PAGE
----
Thursday, July 30, 2015

Reframing Your Writing Perspective

I spent the day today picking out a variety of frames at TJ Maxx, then filling them with adorable pictures of my newborn son. It's a work in progress, as I can never get everything quite where I want it... do you have that problem too? I find myself shifting pictures around and putting the frames in all different places in the house. This got me thinking--sometimes we need to take a time out to reframe our writing lives as well.
Photo from freedigitalphotos.net by adamr

We've all read the blogs and heard the chatter about the CBA market changing. Maybe your publishing house has recently stopped printing fiction, or you're feeling the pressure of harder-than-ever competition for unpublished writers (can I get an amen?).

Let's get real. It seems that lately all the conversation about the publishing industry--unless you happen to write category romance-- is really quite negative. The number of hopeful writers targeting any given publishing house is on the rise, while the number of available slots for books seems to be ever decreasing. We all know about Family Christian Bookstores and have read the effect the closure of brick and mortar stores is having on the industry. Many of us have had our hopes raised by conferences, only to be later dashed by the realities of how hard it really is for a new writer to break in.

After a while, this process gets discouraging. And if we're not careful, we forget our joy. We forget why we create and imagine in the first place. We forget why we're hopeful, and we forget the magic of writing.

That, friends, is a dangerous place to inhabit.

I want to encourage you--as writers and writers of fiction-- to stop believing that your story doesn't matter. Stop listening to those discouraging voices in your mind that no editor would buy a story that starts in such a unique way, or that the success of your book is all about sales numbers of awards.

Our calling is so. much. more.

Reframe your perspective. 

As Hebrews 12:1 says, "Therefore, since we are surrounded by such a great cloud of witnesses, let us throw off everything that hinders and the sin that so easily entangles. And let us run with perseverance the race marked out for us."


If you stop running your race, who else will run it? If you stop writing your story, who else will write it? If you don't fight for your readers, how will they ever hear the message God has given you to share?

I get it. I get how hard it is. But creativity makes a hard ministry. We all knew that going in. We as inspirational writers have got to shrug off the victim mentality and realize that if we are called, we are equipped. We do not have to buy into the lie that our stories don't matter.

Maybe it will take you three months to get your first book published. Maybe it will take five years. Maybe it will take fifteen. I am not immune to the struggle of this process. I really thought my favorite story would be published by now. I started writing novels five years ago, and have invested prayers, tears, laughter, hopes, and fears into this ministry. There are days when the dream feels very, very far away.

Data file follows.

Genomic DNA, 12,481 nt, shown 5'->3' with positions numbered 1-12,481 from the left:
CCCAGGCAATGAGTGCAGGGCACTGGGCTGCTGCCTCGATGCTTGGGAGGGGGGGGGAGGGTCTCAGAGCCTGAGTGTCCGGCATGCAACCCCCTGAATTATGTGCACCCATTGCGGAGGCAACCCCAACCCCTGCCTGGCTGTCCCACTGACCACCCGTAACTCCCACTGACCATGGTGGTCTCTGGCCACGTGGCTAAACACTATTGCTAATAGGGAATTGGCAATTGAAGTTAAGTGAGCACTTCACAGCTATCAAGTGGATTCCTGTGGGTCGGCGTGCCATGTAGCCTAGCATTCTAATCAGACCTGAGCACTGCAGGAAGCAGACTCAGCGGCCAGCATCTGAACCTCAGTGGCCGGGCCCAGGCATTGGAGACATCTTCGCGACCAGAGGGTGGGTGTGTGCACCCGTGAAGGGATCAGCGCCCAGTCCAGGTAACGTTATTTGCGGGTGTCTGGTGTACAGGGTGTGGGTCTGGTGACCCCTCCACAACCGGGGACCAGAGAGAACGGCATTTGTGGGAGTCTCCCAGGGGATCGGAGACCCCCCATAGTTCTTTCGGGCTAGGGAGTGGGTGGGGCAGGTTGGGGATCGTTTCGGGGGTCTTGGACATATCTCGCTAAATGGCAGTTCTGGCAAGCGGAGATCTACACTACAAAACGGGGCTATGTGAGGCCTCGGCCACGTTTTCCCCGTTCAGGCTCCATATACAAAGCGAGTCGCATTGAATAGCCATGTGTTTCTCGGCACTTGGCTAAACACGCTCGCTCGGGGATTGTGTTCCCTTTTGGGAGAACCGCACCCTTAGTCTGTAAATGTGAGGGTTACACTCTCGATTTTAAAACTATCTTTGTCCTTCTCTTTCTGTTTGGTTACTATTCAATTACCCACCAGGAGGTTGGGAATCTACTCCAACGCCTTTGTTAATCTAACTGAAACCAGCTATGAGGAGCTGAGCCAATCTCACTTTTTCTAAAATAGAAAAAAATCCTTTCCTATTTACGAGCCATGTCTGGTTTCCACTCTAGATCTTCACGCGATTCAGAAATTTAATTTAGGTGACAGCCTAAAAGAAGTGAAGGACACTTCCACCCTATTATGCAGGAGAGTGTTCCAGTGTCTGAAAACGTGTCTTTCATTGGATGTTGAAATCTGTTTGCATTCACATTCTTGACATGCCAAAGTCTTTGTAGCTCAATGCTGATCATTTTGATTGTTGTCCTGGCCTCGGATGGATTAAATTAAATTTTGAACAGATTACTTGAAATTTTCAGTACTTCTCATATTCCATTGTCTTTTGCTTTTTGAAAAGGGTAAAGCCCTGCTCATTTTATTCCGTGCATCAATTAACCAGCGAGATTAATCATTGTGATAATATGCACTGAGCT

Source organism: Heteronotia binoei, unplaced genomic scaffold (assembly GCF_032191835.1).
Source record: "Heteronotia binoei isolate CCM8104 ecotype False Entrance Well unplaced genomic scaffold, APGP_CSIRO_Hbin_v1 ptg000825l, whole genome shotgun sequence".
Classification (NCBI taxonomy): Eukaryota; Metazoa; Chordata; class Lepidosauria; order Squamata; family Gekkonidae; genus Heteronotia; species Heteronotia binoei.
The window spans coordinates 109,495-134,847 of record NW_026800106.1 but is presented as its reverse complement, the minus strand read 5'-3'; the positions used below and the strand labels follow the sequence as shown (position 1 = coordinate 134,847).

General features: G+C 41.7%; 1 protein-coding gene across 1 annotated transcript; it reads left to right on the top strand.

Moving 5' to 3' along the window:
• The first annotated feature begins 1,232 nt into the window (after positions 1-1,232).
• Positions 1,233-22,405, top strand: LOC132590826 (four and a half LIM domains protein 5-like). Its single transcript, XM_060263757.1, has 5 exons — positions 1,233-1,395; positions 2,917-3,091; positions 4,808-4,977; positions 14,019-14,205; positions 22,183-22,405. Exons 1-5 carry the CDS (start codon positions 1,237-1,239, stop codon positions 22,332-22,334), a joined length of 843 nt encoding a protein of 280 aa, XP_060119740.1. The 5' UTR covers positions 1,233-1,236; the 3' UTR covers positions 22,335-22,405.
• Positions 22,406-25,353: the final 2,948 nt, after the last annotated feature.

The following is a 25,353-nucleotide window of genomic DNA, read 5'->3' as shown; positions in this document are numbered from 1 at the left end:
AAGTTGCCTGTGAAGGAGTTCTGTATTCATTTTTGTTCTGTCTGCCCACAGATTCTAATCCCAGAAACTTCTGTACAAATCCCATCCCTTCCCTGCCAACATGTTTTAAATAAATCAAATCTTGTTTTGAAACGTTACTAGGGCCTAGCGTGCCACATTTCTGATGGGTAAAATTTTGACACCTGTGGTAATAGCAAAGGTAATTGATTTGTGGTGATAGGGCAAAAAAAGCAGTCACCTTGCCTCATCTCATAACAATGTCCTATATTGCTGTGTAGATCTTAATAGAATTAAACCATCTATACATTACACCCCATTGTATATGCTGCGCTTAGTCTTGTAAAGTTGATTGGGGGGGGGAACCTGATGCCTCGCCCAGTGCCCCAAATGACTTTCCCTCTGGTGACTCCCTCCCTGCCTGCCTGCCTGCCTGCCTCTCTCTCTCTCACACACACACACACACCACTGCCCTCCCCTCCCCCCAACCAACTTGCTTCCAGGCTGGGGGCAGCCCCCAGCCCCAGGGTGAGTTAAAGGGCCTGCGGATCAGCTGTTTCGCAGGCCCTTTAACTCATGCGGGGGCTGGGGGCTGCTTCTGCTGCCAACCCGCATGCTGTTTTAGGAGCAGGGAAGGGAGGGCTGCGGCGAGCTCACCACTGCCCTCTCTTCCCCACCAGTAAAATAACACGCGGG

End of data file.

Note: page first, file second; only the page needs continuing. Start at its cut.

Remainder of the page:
But the thing is, maybe our stories were never about ourselves to begin with. What if we're called to be stewards rather than owners? What if we reframe the way we look at writing so that we see a ministry that's a gift rather than a failure?

Today, I want to challenge us as writers of Christian fiction to stop bemoaning all the things that aren't going our way, and to stand up for the beauty of our art. If God called you, it matters. Let me say it again. If God called you, it matters. The pieces will come together, even if it's not in the way you expected--and when they do, you'll see an even more beautiful landscape than the one you'd envisioned and grieved. Let's let go of our expectations, friends, and our perceived "rights," and instead, let's learn to write freely.

Let's hear from you! Have you been feeling discouraged lately with all the negative talk about CBA? How do you respond to it and protect your heart for your stories?


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Ashley Clark writes romance with southern grace. She's dreamed of being a writer ever since the thumbprint-cookie-days of library story hour. Ashley has an M.A. in English and enjoys teaching literature courses at her local university. She's an active member of ACFW and runs their newcomer's loop. When she's not writing, Ashley's usually busy rescuing stray animals and finding charming new towns. You can find Ashley on her personal blog, Facebook, Pinterest, and Twitter. She is represented by Karen Solem.

10 comments:

Kara Isaac said...

As one of those writers who, by God's grace, received one of those very coveted debut author spots this year, I feel more humbled, privileged (and occasionally downright terrified!) that my publisher chose me when there are so many incredibly talented unpublished writers out there (including my own critique partners). I also remember how, this time last year, I had just received a very difficult rejection because this one had really looked like it was going to be it.

Over the nine years between starting writing and receiving my contract there were MANY many times when I lost my joy and wanted to give up. Especially as I moved into having a young family and there were so many competing pulls on my time and our finances. There were even times when I found writing so hard that I put it to the side for a few months. But every single time I really thought it was time for me just to let of of the crazy impossible dream of publication God came along with something that said it wasn't time to quit yet. Sometimes it was something small like someone providing positive feedback about my WIP, sometimes it was a contest final, sometimes it was something big like agent or editor interest. But there was always something that told me I needed to find the joy again because it wasn't my time to quit :)

MikeConnie Brown said...

Please allow me to share a perspective to help those panicking as the market changes. 25-30 years ago towns had many small hardware and retail stores that did very well for decades meeting the needs of the people, but then WalMart entered the competitive picture and many of the personable, colorful brick and mortar stores folded - today they are filled with antiques and hopeful church upstarts. WalMart over the last twenty five years has consumed the market until the internet fought back and another giant of enterprise rose to represent their threat - Amazon.